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New 'more reliable' NHLS LDL-cholesterol calculation method

Clinicians rely heavily on low-density lipoprotein cholesterol (LDL-C) – the main target for lipid-lowering therapies and preventing cardiovascular disease – and in randomised control trials and meta-analyses, statin and non-statin therapy for this has proved to reduce the relative risk of atherosclerotic cardiovascular disease by 20% to 25%.

Writing in the SA Medical Journal, T Pillay, HM Rossouw, N Steyn and A Carelse say accurate LDL-C to guide therapy is crucial, and for this reason, the National Health Laboratory Service (NHLS) chemical expert committee has introduced newer, more accurate equations to replace the older, less reliable Friedewald method, generally used to calculate LDL-C.

If LDL-C is a primary target in dyslipidaemia, they point out, accurate, precise and affordable assessment is vital.

ApoB100 is a test that is more specific and precise, however, only private sector laboratories offer the apoB100 assay.

LDL-C is generally calculated (c-LDL-C) using the Friedewald equation, while some labs routinely measure LDL-C (d-LDL-C) with a direct assay.

Calculating LDL-C is a simple cost-free way to determine routine LDL-C by subtracting high-density lipoprotein (HDL-C) and triglycerides (TG) from total cholesterol when TG is <4.5 moll/L.

Yet the Friedewald equation is inaccurate when TG is >4.5 moll/L or with new lipid-lowering therapies that lower the LDL-C levels to <1.8 mmol/L, and performed poorly in large varied South African (cohorts, including children and patients with diabetes, particularly in samples with hypertriglyceridaemia (TG >4.5 mmol/L.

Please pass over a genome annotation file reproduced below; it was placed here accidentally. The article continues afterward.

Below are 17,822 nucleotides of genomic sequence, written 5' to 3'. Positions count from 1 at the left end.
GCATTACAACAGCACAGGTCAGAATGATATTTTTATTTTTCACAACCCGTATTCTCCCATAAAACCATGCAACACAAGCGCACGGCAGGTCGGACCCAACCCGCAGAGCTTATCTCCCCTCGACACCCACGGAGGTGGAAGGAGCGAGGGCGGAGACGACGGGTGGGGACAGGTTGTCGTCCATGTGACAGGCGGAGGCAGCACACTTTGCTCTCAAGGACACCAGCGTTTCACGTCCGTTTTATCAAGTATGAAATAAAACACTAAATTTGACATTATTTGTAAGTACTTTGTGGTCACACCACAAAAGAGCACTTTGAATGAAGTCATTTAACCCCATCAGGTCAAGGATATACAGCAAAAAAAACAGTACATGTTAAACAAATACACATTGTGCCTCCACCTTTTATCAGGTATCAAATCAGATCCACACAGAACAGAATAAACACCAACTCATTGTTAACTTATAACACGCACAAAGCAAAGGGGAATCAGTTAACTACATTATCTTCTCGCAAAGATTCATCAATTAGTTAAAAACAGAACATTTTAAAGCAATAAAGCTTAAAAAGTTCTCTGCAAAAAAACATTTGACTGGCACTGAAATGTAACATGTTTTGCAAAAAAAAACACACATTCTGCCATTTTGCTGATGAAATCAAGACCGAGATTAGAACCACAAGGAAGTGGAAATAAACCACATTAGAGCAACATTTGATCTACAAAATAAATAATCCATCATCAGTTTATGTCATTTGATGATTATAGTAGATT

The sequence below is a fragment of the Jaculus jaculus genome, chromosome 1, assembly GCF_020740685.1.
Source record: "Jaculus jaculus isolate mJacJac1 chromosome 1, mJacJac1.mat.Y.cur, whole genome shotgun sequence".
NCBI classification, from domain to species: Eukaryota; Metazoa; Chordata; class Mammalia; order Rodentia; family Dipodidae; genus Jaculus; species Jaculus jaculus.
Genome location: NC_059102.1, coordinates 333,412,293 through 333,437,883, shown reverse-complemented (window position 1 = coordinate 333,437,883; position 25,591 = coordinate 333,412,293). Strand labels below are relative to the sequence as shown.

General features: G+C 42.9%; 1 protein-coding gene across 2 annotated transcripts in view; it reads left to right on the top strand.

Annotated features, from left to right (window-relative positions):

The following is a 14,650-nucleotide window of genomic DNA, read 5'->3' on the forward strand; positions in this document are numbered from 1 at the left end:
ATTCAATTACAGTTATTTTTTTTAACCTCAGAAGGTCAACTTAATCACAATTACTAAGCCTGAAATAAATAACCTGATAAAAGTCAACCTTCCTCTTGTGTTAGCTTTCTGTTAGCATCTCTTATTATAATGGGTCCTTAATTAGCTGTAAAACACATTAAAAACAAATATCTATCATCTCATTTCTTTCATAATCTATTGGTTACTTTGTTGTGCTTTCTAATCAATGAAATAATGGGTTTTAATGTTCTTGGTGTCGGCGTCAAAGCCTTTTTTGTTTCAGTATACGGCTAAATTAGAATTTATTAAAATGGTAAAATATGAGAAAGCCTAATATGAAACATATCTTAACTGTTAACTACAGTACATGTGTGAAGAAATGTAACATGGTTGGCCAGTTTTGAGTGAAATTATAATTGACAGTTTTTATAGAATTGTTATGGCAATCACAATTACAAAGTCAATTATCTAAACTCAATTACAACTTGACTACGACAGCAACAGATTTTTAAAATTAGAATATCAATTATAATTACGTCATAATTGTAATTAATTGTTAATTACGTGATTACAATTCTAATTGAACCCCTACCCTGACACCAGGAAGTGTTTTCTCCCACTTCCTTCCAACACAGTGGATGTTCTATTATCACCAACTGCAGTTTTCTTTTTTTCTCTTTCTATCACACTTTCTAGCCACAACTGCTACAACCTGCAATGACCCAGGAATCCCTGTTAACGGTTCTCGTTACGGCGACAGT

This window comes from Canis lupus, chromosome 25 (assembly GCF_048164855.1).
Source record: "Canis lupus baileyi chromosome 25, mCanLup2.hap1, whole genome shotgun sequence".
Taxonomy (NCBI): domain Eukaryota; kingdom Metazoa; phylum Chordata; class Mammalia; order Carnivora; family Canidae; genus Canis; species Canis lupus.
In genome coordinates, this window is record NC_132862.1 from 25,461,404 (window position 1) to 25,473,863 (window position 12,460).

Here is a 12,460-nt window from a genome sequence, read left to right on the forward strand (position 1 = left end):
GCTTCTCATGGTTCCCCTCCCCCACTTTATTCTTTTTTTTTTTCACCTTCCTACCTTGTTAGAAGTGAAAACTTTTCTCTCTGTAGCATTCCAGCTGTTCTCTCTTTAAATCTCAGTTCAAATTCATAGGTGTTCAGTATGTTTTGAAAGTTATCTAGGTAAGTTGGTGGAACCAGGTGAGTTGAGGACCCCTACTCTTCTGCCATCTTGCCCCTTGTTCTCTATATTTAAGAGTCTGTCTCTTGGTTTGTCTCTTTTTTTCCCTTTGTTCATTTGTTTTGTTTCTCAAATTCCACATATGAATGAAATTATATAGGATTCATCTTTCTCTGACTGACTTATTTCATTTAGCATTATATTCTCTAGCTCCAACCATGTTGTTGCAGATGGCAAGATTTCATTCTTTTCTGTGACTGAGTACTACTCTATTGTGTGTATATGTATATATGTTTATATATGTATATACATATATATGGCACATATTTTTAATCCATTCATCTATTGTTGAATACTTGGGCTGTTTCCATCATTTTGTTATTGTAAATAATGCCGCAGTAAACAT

Thus far, this has been the only equation used in SA laboratories for routine calculation of LDL-C with TG <4.5 mmol/L. Hypertriglyceridaemic samples are referred for direct assay, and this increases turnaround time and has logistical obstacles.

In SA, using big data analysis, differences in instrument performance are also of concern.

The Friedewald equation rated badly compared with the direct LDL-C assay in an outpatient cohort, misclassifying 12% of all patients across different LDL-C cut-offs.

Dissatisfaction with the performance of the equation has led to the development of newer equations, two of which have been found to be robust and accurate: the Martin-Hopkins equation and the Sampson-NIH equation samples.

These both performed better than the Friedewald equation in recent SA cohorts, including diabetics and children.

The newer equation published by Sampson, et al improves accuracy with low LDL-C and hypertriglyceridaemia samples, as these are problematic with the Friedewald equation.

The NHLS committee has implemented the Sampson-NIH2 equation to modernise practice and report more accurate patient results because the superiority of the newer equations is undeniable. They suggest private sector labs and clinicians adopt one of the newer options.

The Martin-Hopkins equation shows excellent comparability with a direct assay, as demonstrated extensively internationally and locally.

The Sampson-NIH and extended Martin-Hopkins demonstrate favourable comparability with direct LDL-C with triglyceride levels up to 9 mmol/L, but this still warrants further investigation in SA cohorts.

Reducing the need for direct LDL-C assays will reduce the overall cost of a lipid profile and lower lab expenditure.

The Friedewald equation is no longer fit for purpose, and laboratories should switch to one of the newer equations.

Pillay is with the Department of Chemical Pathology, Faculty of Medicine, University of Pretoria; H M Rossouw is with Ampath Laboratories, Pretoria; N Steyn and A Carelse are with the Department of Chemical Pathology, Faculty of Medicine, University of Pretoria and National Health Laboratory Service, Steve Biko Academic Hospital, Pretoria.


SA Medical Journal article – National Health Laboratory Service (NHLS) changes the method of LDL-cholesterol calculation in South Africa (Creative Commons Licence)


See more from MedicalBrief archives:


More focus on lipid profiles urged for KZN’s many diabetics – SA study


LDL cholesterol levels must be lowered in high CVD risk patients


More aggressive statin therapy sometimes needed to fight ‘bad’ cholesterol

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